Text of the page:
The function of the blood-testis barrier has been assessed from the ratio of the Cr-EDTA space in the parenchyma to the measured interstitial volume in the testes of rats at various times after unilateral ligation of the efferent ducts. The barrier remained effective during the phase of fluid accumulation and testicular mass gain, which was linear for at least 24 h, but the testis mass began to decrease between 32 and 40 h after efferent duct ligation, and the Cr-EDTA space at 40 and 48 h after efferent duct ligation exceeded the volume of the interstitial tissue. This finding indicated that, at these times, the barrier to Cr-EDTA, which is normally excluded from the tubules, had broken down and the marker was entering the tubules. Thereafter, the Cr-EDTA space decreased again to be less than the interstitial tissue volume, indicating a restoration of the barrier function, although degeneration of the seminiferous epithelium continued to become more obvious. The present study is the first report of a reversible breakdown of the barrier, but the relevance of the breakdown to the effects on spermatogenesis requires further study.
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L Tao, JL Zupp, and BP Setchell
B. P. Setchell, L. Tao, and J. L. Zupp
The concentration of chromium51–EDTA in blood plasma after an intravenous infusion was found to be about 40 times that present in rete testis fluid and 20 times that in the additional seminiferous tubular fluid resulting from ligation of the efferent ducts. These values indicate the effectiveness of the blood–testis barrier to small water-soluble molecules, like Cr–EDTA. The volume of distribution in microlitres of Cr–EDTA in the parenchyma was about 60% of the volume of the interstitial tissue as determined on frozen sections by morphometry, and was similar, or slightly less, in the ligated testes, compared with the unligated testes. Heating the testes to 43°C for 30 min led to the expected reduction several days later in testis mass, but the volume of distribution of Cr–EDTA was no greater than that in the testes of control rats, and the ratio of Cr–EDTA space to interstitial tissue was not different, while the concentration of Cr–EDTA in the additional seminiferous tubular fluid increased only slightly as testis mass fell. These results indicate that the blood–testis barrier was only slightly less effective, if changed at all, during the period of spermatogenic disruption following local heating of the testis.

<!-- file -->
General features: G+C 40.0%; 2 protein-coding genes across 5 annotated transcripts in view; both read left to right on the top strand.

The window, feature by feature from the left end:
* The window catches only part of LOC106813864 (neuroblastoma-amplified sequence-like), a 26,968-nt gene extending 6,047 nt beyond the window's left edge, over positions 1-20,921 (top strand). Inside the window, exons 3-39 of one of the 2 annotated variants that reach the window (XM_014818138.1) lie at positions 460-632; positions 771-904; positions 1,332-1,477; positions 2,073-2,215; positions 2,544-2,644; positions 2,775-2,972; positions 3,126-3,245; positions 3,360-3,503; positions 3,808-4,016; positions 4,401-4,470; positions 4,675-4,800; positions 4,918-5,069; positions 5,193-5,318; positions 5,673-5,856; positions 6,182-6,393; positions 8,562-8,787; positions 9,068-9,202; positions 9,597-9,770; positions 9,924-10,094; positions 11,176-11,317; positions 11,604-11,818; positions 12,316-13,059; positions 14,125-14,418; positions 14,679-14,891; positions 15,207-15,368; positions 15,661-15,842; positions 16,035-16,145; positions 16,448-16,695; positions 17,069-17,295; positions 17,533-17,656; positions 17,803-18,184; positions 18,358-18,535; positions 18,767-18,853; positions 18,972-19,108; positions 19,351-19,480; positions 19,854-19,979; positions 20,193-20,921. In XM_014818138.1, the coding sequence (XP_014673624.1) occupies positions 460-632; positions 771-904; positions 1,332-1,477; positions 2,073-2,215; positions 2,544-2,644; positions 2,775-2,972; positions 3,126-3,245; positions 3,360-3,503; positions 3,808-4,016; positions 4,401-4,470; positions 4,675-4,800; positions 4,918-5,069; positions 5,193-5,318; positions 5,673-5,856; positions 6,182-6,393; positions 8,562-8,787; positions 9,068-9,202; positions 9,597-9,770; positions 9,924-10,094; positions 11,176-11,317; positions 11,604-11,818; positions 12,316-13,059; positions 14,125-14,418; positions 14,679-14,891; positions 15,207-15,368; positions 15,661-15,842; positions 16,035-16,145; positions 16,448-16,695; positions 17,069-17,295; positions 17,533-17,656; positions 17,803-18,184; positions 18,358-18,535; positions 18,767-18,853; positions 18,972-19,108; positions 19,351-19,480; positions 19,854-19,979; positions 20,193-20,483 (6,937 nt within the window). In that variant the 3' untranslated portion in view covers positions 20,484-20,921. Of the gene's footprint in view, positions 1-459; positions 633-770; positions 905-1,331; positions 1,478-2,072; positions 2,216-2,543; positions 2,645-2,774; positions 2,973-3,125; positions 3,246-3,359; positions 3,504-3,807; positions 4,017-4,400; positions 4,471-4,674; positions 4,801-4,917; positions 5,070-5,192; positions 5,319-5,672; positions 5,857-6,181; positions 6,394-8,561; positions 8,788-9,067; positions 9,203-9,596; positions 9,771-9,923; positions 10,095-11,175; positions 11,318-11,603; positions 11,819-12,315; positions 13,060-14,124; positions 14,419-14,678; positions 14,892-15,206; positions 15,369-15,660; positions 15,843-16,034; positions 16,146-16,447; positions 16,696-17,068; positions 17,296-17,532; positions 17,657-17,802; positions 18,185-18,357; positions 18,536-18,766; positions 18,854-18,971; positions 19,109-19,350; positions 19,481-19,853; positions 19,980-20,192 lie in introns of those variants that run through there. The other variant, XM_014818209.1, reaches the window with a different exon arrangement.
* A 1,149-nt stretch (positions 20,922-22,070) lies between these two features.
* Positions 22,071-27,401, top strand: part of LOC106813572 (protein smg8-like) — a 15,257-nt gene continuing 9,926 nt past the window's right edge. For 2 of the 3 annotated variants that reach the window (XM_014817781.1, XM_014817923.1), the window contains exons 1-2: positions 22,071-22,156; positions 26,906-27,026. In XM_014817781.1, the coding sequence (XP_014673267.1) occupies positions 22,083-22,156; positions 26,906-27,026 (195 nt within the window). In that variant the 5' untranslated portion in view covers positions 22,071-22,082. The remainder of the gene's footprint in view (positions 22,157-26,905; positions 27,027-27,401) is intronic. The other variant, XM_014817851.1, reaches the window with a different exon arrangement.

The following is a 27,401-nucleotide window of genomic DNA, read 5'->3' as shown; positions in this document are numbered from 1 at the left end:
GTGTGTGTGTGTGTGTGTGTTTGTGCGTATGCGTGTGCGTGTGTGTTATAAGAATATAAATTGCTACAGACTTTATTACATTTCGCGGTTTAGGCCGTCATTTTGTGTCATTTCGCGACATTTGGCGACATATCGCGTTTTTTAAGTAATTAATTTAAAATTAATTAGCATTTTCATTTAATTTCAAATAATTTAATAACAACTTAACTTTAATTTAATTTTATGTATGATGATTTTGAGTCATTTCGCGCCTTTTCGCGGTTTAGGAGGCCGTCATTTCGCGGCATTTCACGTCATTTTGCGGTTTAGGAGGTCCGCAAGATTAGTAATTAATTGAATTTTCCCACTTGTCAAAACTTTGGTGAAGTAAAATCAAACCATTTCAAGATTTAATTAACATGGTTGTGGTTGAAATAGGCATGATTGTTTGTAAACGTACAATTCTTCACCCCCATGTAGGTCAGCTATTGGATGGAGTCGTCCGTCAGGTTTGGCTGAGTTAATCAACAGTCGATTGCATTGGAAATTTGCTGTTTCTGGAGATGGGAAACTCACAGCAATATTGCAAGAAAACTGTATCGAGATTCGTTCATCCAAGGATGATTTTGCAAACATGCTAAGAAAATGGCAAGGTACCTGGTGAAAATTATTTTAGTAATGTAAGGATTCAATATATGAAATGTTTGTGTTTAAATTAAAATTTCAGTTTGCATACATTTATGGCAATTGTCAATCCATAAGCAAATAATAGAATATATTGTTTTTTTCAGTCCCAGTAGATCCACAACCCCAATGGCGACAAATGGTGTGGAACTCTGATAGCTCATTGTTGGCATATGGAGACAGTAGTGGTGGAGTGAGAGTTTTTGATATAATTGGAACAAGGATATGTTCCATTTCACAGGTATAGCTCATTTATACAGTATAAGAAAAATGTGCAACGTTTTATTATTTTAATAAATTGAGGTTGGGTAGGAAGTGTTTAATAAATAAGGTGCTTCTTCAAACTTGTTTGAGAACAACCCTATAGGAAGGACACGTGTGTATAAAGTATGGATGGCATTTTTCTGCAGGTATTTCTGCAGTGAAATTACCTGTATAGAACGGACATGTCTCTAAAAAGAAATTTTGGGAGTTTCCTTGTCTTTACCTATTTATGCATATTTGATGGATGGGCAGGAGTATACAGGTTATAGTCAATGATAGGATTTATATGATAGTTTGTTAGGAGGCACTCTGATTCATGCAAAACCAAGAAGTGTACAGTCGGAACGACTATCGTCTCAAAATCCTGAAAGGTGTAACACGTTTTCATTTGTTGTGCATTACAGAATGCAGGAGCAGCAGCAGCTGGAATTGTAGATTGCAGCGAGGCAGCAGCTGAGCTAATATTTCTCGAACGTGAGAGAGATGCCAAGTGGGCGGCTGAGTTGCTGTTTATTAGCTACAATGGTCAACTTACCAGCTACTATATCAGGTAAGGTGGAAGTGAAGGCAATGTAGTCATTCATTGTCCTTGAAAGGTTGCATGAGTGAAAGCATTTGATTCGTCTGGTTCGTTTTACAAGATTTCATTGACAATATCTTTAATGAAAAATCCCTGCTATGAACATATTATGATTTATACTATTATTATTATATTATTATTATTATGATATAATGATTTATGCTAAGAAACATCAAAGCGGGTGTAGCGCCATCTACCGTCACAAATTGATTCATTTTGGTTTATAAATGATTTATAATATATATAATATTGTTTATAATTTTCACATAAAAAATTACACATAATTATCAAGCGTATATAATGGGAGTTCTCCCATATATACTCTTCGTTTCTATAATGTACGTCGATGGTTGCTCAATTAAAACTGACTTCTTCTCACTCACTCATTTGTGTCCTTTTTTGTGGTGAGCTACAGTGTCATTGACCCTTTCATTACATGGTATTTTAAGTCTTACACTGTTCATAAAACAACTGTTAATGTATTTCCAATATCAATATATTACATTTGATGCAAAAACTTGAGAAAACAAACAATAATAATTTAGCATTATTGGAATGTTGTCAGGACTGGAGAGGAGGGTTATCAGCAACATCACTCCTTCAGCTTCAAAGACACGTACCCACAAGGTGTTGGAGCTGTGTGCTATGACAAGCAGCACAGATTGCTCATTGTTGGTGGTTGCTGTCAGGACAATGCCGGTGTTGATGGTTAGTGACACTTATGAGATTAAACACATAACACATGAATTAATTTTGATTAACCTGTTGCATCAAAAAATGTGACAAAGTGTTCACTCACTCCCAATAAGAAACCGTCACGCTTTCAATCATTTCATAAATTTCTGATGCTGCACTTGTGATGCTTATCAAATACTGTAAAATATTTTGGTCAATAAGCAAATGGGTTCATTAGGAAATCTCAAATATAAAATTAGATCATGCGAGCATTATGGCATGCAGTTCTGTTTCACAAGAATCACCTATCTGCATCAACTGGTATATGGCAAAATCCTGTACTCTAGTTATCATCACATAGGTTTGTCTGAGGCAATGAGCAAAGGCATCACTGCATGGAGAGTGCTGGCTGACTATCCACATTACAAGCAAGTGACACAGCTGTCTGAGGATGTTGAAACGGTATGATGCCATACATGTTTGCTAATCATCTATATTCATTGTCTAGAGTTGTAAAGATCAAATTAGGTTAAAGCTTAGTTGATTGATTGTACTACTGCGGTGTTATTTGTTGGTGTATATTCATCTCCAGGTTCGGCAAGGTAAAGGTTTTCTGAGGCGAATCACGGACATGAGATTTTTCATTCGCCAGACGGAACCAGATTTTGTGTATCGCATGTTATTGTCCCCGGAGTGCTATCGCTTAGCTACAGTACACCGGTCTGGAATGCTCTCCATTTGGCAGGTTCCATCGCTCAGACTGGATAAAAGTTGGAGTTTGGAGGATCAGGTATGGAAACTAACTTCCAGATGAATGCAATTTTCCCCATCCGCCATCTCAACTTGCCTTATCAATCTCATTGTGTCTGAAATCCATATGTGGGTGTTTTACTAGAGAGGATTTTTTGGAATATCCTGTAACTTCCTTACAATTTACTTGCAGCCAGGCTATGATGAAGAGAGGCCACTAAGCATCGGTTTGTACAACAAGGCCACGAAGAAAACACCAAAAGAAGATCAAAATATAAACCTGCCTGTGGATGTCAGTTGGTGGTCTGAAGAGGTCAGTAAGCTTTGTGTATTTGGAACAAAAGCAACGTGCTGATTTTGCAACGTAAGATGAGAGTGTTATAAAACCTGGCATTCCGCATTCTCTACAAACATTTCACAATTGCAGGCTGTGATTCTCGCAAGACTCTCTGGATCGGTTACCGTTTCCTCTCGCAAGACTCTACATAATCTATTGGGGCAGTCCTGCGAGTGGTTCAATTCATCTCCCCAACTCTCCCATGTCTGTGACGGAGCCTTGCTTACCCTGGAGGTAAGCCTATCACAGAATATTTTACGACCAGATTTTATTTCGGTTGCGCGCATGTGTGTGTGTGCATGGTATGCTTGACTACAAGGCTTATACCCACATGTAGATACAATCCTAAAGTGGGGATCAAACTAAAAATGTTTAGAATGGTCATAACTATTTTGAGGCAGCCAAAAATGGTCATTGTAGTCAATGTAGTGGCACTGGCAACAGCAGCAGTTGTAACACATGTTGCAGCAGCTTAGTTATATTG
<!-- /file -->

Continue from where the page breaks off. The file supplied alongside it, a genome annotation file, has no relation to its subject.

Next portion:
J. M. Wang, C. H. Gu, L. Tao, and X. L. Wu
Summary. A moderate reduction in testicular blood flow was observed in both testes 24 h after unilateral efferent duct ligation without any corresponding change in testosterone secretion as indicated in the peripheral blood, in testicular venous blood, or in testicular tissue fluid. At 21 days a pronounced unilateral decrease in blood flow was associated with the extensive degeneration of tubules in the testis on the ligated side. These changes were also associated with decreased testosterone secretion by the testis on the ligated side, although Leydig cell function was not abolished since testosterone in the tissue increased rather than decreased. It is therefore concluded that testicular blood flow may play an important role in the changes of testosterone secretion that follow unilateral efferent duct ligation.
J. M. Wang, L. Tao, X. L. Wu, L. X. Lin, J. Wu, M. Wang, and G. Y. Zhang
Summary. Concentrations of (+) and (−) gossypol were measured by high performance liquid chromatography after they were incubated with plasma proteins in vitro. The concentration of (−) gossypol decreased more than the concentration of (+) gossypol. A similar decrease in free gossypol concentrations in the blood plasma of rats was observed after intravenous infusion of gossypol enantiomers. The concentration of (−) gossypol was also found to be lower than the concentration of (+) gossypol at the blood–testis barrier. The biological effect of (−) gossypol probably results from its stereospecific binding to extra- and intracellular proteins in vivo and inhibition of the biological activity of some proteins.
Keywords: gossypol enantiomers; HPLC; protein binding; blood–testis barrier; rat